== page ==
Whether you are mad for soccer or not, if you are interested in sponsorship you have to love the World Cup and the ever-present marketing intrigue, issues and plain old good stories that accompany it every four years. Of course, this year’s silly season got off to a whale of an early start with the still-to-be-resolved MasterCard/Visa dust-up over rights to the new FIFA Partner status for next term, but that’s not all there is to chew on.

Monitoring the media coverage leading up to the tournament, we are very concerned that public frustration over ticket allocations for sponsors of major sports properties may be coming to a head and could result in backlash. About 16 percent of the 3.7 million World Cup tickets were set aside for sponsors, with another 11 percent set aside for buyers of official FIFA corporate hospitality packages. Already, England’s Football Supporters’ Federation has organized an online petition drive to gather one million names to pressure FIFA to reduce the corporate allotment. Making matters worse, a front-page story on the ticket controversy in the Int’l Herald Tribune contained this unfathomable quote from a British marketing manager for Toshiba: “The key trend is to limit the number of tickets to the general public, therefore making the sponsorship worth more…If the only way people in the U.K. can see World Cup in person is by taking part in Toshiba promotions, it adds a lot more to the event for us.” We have long counseled sponsors to enhance experiences rather than interrupting them; we thought it went without saying not to interfere with them! It seems some companies don’t get that in a world where consumers are in control– where the only way to reach them is to have them reach you–trying to force them into a relationship by otherwise becoming an obstacle to their involvement with something they are passionate about is the antithesis of what sponsorship should be all about. It’s about love, permission and credit, not coercion.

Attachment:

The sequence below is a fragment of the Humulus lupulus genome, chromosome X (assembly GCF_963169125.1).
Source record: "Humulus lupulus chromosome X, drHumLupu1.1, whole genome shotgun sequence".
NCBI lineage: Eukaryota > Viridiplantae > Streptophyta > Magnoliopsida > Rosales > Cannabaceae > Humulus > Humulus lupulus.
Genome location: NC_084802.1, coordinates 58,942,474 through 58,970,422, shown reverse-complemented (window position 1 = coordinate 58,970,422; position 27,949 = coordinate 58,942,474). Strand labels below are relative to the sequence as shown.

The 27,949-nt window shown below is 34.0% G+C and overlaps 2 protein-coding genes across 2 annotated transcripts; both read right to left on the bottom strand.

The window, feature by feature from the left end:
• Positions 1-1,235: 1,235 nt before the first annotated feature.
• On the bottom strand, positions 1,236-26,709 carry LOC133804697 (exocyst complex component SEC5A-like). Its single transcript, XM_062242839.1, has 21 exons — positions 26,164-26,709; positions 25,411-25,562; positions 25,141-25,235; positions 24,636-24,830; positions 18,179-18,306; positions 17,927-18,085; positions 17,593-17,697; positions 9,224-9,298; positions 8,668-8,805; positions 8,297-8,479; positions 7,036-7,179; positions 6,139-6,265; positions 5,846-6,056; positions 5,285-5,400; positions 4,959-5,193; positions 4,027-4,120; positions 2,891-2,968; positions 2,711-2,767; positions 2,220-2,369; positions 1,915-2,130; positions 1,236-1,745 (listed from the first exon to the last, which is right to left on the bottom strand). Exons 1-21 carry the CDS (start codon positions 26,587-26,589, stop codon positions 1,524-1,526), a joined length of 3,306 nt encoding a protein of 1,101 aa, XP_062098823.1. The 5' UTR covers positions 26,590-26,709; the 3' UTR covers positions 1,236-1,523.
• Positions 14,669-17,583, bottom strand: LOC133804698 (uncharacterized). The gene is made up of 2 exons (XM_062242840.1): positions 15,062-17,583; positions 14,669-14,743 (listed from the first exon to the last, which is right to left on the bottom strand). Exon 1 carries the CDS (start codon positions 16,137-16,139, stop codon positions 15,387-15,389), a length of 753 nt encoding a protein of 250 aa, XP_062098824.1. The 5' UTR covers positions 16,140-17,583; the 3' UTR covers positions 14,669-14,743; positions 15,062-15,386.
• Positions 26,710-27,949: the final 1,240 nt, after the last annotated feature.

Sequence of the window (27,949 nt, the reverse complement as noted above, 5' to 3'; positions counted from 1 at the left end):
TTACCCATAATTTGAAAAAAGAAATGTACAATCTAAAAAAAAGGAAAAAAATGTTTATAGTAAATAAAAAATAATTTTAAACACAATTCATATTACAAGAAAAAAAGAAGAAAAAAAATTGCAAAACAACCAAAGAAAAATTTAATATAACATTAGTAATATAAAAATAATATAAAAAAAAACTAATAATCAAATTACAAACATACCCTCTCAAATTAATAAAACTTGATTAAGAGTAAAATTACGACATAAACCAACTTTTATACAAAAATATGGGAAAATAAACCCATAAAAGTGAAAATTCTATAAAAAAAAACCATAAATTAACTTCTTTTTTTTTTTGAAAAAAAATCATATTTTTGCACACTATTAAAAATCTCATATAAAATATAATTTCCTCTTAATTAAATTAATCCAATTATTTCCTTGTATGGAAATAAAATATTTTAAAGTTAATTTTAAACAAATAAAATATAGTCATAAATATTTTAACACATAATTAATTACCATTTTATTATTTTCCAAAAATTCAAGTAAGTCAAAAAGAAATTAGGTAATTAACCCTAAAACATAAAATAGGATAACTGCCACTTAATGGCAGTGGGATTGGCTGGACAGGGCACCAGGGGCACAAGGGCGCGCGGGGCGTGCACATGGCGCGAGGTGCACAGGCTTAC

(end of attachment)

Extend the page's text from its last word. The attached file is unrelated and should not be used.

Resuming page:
It’s amazing to us that no matter how big the rightsholder or how large the fees its top sponsors pay, properties can’t seem to help themselves when it comes to trying to milk every last revenue stream, even at the expense of ambushing their corporate partners. Even as it mounts its extensive anti-ambush efforts on the ground in Germany, FIFA is no exception. Looking at the World Cup Official Program book, it is clear that not only were ads in the publication not included as part of the eight-figure annual fees paid by the 15 official World Cup partners–only seven appear in the book–but that the licensee publisher was allowed to sell ads to competitors, e.g., Sri Lanka Airlines has an ad but sponsor Emirates does not.

The “drink-ball” soccer ball-shaped bottles offered by Coke and McDonald’s have stirred up environmentalists and the German government, offering a cautionary tale for those thinking about offering similar collectibles. Wanting to encourage customers to save the bottles as keepsakes, McDonald’s chose not to charge the standard deposit that encourages recycling. That constituted “an unbelievably brazen attack on the returnable bottle system,” according to the leader of a major German environmental organization. At press time, the organization was considering a lawsuit to stop the two sponsors from advertising and selling the bottles.

Jim Andrews